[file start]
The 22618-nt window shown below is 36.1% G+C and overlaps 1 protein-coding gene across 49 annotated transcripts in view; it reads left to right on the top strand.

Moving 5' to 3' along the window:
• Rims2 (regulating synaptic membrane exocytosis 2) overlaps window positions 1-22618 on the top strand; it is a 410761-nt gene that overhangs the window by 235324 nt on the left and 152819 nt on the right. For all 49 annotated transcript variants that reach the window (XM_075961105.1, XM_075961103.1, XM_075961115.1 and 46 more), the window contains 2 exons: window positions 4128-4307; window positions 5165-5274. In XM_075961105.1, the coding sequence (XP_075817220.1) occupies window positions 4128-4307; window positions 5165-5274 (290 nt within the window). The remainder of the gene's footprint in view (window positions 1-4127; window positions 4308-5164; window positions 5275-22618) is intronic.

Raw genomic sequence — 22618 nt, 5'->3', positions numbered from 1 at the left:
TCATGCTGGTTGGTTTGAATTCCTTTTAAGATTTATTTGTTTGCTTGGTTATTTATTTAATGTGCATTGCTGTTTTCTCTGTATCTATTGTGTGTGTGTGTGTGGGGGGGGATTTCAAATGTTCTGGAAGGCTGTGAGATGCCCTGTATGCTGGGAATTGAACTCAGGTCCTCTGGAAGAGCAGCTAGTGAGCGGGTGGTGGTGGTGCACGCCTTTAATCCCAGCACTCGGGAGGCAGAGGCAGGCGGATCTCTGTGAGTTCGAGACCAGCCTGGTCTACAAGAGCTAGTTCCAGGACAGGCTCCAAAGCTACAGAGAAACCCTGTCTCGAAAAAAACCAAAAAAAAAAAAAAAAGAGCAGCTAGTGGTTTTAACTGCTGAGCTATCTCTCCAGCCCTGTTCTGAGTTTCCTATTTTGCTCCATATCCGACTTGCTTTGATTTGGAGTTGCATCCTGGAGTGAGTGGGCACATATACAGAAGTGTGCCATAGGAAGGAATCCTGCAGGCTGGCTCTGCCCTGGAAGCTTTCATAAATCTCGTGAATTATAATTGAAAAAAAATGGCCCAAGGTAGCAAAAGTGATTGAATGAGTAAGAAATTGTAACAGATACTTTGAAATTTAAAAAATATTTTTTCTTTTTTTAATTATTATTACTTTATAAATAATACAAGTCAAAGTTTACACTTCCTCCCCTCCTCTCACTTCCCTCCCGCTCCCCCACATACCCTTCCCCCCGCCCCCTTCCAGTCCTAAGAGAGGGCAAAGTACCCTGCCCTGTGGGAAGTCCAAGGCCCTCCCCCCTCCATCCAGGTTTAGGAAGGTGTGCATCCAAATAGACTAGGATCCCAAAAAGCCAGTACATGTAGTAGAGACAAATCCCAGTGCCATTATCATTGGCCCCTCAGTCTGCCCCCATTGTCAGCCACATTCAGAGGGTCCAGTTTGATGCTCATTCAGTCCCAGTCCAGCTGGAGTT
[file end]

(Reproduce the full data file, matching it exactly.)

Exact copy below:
The 22618-nt window shown below is 36.1% G+C and overlaps 1 protein-coding gene across 49 annotated transcripts in view; it reads left to right on the top strand.

Moving 5' to 3' along the window:
• Rims2 (regulating synaptic membrane exocytosis 2) overlaps window positions 1-22618 on the top strand; it is a 410761-nt gene that overhangs the window by 235324 nt on the left and 152819 nt on the right. For all 49 annotated transcript variants that reach the window (XM_075961105.1, XM_075961103.1, XM_075961115.1 and 46 more), the window contains 2 exons: window positions 4128-4307; window positions 5165-5274. In XM_075961105.1, the coding sequence (XP_075817220.1) occupies window positions 4128-4307; window positions 5165-5274 (290 nt within the window). The remainder of the gene's footprint in view (window positions 1-4127; window positions 4308-5164; window positions 5275-22618) is intronic.

Raw genomic sequence — 22618 nt, 5'->3', positions numbered from 1 at the left:
TCATGCTGGTTGGTTTGAATTCCTTTTAAGATTTATTTGTTTGCTTGGTTATTTATTTAATGTGCATTGCTGTTTTCTCTGTATCTATTGTGTGTGTGTGTGTGGGGGGGGATTTCAAATGTTCTGGAAGGCTGTGAGATGCCCTGTATGCTGGGAATTGAACTCAGGTCCTCTGGAAGAGCAGCTAGTGAGCGGGTGGTGGTGGTGCACGCCTTTAATCCCAGCACTCGGGAGGCAGAGGCAGGCGGATCTCTGTGAGTTCGAGACCAGCCTGGTCTACAAGAGCTAGTTCCAGGACAGGCTCCAAAGCTACAGAGAAACCCTGTCTCGAAAAAAACCAAAAAAAAAAAAAAAAGAGCAGCTAGTGGTTTTAACTGCTGAGCTATCTCTCCAGCCCTGTTCTGAGTTTCCTATTTTGCTCCATATCCGACTTGCTTTGATTTGGAGTTGCATCCTGGAGTGAGTGGGCACATATACAGAAGTGTGCCATAGGAAGGAATCCTGCAGGCTGGCTCTGCCCTGGAAGCTTTCATAAATCTCGTGAATTATAATTGAAAAAAAATGGCCCAAGGTAGCAAAAGTGATTGAATGAGTAAGAAATTGTAACAGATACTTTGAAATTTAAAAAATATTTTTTCTTTTTTTAATTATTATTACTTTATAAATAATACAAGTCAAAGTTTACACTTCCTCCCCTCCTCTCACTTCCCTCCCGCTCCCCCACATACCCTTCCCCCCGCCCCCTTCCAGTCCTAAGAGAGGGCAAAGTACCCTGCCCTGTGGGAAGTCCAAGGCCCTCCCCCCTCCATCCAGGTTTAGGAAGGTGTGCATCCAAATAGACTAGGATCCCAAAAAGCCAGTACATGTAGTAGAGACAAATCCCAGTGCCATTATCATTGGCCCCTCAGTCTGCCCCCATTGTCAGCCACATTCAGAGGGTCCAGTTTGATGCTCATTCAGTCCCAGTCCAGCTGGAGTT